10 important facts you should know about breast health
October is Breast Cancer Awareness Month and we wear our pink ribbons. It is also the perfect moment to reflect on our breast health. Because there are things you can do today to impact your breast health tomorrow.
Understanding breast development, breast facts, and methods of early detection are the keys. And yes, breast health is every woman’s responsibility.
Unfortunately, one out of eight women will be diagnosed with breast cancer in their lifetime! But being aware of your health can be instrumental in detecting it early.
That is why we want to raise the topic of breast health here today. It is so important that women work together and learn and support each other with their health!
And no matter your age, to keep your breasts healthy you need to know what is normal and what is not. Because it will put you on the lookout for changes that could be signs of trouble:
Breast tissue is subject to the hormone changes associated with the menstrual cycle, pregnancy, age, and lactation. Know your body and get familiar with how your breasts usually look and feel. That way, it will be easier to detect changes and report them to your doctor.
Breasts come in all shapes and sizes and will change from adolescence to menopause.
You should check your breasts at least once a month
You should do a self-exam whenever your breasts are not swollen or tender, as they are for many women before or during their period.
How to perform a breast self-exam:
Use the pads of your fingers, and move around your entire breast in a circular pattern. Moving from the outside to the center, and checking the entire breast and armpit area.
Please check both breasts each month feeling for any lump, thickening, or hardened knot. And if you notice any changes get them checked out by your healthcare provider. If you find a lump, schedule an appointment, but do not panic, because most lumps are not cancer.
Changes in your breast to look for:
– A lump or thickening in or near the breast or underarm area.
– Change in the size or shape of the breast.
– Dimpling or puckering in the skin of the breast.
– A nipple turned inward into the breast.
– Discharge from the nipple.
– Red, or swollen skin on the breast, nipple, or areola.
How to reduce your risk of breast cancer:
These prevention strategies may reduce your risk of breast cancer and actually cancer as a whole!
Maintain a healthy weight
Weight gain and obesity may increase your risk of breast cancer because fat cells produce estrogen, and high levels of that hormone have been linked to certain cancers. To protect yourself, stay within the healthy range for your height.
In connection to the above – adopt an active lifestyle. Working out can shrink the size of fat cells, and your body pumps out less estrogen. Any kind of cardio will do, cycle to do your errands and school runs or hit the nature trail with your family during the weekends.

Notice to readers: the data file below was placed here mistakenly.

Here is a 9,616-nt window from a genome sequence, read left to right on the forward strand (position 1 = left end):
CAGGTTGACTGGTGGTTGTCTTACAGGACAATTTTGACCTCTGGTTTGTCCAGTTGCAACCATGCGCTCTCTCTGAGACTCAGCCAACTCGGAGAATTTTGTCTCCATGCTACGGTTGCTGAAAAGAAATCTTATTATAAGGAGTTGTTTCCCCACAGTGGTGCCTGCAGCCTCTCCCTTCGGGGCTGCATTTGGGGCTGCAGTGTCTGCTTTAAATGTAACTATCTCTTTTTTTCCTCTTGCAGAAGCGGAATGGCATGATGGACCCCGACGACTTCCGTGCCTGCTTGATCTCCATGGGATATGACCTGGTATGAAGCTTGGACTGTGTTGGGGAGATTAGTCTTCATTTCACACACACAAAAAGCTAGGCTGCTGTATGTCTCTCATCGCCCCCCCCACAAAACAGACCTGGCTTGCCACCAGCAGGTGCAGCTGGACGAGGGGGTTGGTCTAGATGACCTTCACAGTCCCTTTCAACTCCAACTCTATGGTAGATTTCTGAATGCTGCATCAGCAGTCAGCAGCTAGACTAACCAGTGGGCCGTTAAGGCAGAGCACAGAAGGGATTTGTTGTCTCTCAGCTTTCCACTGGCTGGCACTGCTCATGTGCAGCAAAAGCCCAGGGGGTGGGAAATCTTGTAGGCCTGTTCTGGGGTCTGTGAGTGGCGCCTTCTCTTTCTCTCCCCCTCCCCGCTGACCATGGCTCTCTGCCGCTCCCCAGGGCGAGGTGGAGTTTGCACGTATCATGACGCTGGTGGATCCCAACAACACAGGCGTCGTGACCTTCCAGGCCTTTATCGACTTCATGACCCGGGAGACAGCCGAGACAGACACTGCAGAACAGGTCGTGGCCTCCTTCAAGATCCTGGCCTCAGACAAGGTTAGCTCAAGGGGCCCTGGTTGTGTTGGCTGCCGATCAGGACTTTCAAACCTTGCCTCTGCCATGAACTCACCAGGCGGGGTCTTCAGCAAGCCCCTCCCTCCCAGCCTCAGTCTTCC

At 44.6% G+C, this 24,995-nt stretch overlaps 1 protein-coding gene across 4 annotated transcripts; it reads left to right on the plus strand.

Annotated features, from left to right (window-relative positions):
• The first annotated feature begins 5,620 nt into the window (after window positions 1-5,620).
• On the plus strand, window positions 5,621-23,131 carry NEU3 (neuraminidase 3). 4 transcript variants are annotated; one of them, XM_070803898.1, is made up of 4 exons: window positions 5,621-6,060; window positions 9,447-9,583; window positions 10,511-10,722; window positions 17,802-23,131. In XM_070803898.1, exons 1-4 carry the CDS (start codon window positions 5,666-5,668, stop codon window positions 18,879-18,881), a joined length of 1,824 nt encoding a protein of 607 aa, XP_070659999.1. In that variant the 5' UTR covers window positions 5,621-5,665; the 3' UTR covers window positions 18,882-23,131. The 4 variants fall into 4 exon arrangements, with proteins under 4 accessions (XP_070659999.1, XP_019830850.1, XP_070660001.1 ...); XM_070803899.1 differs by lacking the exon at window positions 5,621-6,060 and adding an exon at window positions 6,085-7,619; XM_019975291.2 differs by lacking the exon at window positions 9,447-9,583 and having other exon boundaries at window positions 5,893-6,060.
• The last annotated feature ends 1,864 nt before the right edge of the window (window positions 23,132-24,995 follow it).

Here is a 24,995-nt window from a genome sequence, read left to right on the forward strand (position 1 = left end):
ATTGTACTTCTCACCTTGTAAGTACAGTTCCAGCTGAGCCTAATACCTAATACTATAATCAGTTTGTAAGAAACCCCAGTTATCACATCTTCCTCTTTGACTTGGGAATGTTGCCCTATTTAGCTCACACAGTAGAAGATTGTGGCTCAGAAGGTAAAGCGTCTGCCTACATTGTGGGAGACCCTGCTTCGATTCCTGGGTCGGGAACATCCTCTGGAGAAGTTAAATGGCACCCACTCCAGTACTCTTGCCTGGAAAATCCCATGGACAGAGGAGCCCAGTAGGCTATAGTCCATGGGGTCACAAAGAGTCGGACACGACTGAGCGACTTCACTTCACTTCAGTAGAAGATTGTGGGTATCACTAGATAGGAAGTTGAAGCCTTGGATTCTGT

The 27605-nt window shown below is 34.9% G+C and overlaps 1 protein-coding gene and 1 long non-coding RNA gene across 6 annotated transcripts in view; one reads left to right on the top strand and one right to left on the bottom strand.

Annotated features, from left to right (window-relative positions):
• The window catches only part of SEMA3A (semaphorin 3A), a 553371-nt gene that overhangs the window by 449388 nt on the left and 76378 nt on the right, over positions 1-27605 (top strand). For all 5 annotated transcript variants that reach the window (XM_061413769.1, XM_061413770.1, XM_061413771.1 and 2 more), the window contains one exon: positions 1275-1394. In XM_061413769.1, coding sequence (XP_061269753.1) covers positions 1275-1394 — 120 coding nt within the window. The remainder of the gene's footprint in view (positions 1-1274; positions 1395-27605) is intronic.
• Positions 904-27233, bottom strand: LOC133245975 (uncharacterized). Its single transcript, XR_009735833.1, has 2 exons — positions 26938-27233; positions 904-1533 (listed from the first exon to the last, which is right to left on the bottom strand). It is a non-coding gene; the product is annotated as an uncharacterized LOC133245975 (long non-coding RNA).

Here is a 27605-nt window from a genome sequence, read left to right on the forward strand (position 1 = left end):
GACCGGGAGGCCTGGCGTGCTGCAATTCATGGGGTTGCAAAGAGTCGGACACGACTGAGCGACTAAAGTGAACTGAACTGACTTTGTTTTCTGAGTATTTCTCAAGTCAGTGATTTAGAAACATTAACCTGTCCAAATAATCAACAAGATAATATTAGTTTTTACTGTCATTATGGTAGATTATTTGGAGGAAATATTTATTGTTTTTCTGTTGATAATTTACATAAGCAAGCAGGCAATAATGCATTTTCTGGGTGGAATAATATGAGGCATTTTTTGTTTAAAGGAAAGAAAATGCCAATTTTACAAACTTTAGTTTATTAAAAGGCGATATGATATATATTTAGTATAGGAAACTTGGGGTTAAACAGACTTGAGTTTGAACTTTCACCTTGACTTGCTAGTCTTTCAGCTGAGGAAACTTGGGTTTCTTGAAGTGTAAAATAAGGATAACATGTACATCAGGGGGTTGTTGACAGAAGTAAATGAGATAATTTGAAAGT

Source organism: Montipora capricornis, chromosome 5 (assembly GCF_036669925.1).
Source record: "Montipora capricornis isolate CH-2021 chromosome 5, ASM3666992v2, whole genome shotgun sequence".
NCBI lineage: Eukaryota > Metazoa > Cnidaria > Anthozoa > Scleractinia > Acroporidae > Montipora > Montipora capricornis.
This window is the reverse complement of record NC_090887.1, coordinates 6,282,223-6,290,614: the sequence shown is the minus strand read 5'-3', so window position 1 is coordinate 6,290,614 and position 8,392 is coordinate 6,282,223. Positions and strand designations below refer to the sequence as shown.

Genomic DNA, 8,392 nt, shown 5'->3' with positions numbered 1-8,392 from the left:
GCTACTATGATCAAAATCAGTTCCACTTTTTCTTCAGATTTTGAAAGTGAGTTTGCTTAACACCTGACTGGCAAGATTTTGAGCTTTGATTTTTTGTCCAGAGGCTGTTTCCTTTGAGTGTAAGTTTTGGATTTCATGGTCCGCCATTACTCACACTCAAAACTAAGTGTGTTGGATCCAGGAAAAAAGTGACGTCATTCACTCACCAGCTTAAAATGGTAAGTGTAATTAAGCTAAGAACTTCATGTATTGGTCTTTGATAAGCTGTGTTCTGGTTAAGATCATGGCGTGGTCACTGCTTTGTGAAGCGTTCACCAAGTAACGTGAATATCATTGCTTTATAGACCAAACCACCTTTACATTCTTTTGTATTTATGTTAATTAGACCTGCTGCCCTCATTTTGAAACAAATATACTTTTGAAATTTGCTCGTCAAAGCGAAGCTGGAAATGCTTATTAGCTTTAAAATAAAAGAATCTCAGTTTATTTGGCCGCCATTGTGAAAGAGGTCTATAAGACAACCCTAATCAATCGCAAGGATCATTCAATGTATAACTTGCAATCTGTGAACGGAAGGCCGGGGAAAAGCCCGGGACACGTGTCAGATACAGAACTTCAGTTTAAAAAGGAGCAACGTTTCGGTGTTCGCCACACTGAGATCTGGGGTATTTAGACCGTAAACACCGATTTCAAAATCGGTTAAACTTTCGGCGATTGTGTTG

To enhance the first two points, bring a healthy diet to your home! Because eating a lot of fruit and veggies are associated with a lowered risk for developing estrogen-receptor-negative breast tumors. Consume lots of green vegetables like broccoli, cabbage, dark leafy greens, as well as carrots, tomatoes, citrus fruits, berries and cherries.
The risk of many cancers, including breast cancer, is seriously increased if you smoke.
The rate of breast cancer of women who smoked was approximately 30% higher than for those who had never smoked.
Avoid drinking alcohol
Alcohol, next to smoking, is one of the most well established dietary risk factor for breast cancer. Women who consume more than two glasses of alcohol a day are at higher risk.
How to make the mammogram plan work for you:
Every woman and her breasts are different. There is a general mammogram plan for the UK with rules by age for protecting yours. But some special circumstances may require a talk with your GP.
Have a look at this really good article about mammogram plans and when to think about a more personalised option.
The right bra size matters
Check your bra size, because more than 70% of women regularly wear the wrong bra size. And this can lead to poor posture, skin irritation, and breathing difficulties. And especially it can do an irreversible damage to breast ligaments, leading to breast pain and sagging. Breast size can change due to weight changes, pregnancy or menopause and you should make sure you get measured regularly.
This may look like an odd point in this list, but despite the warnings about skin cancer, many of us are failing to apply sunscreen to our chest area. Think about sunburn and skin cancer, but it also helps to keep your décolletage smooth and taut.
Mothers who breastfeed their babies for six months or longer may have a slightly lower risk of developing breast cancer.
Stay healthy mums!
And never forget to look after yourself with these great self-care ideas for mums.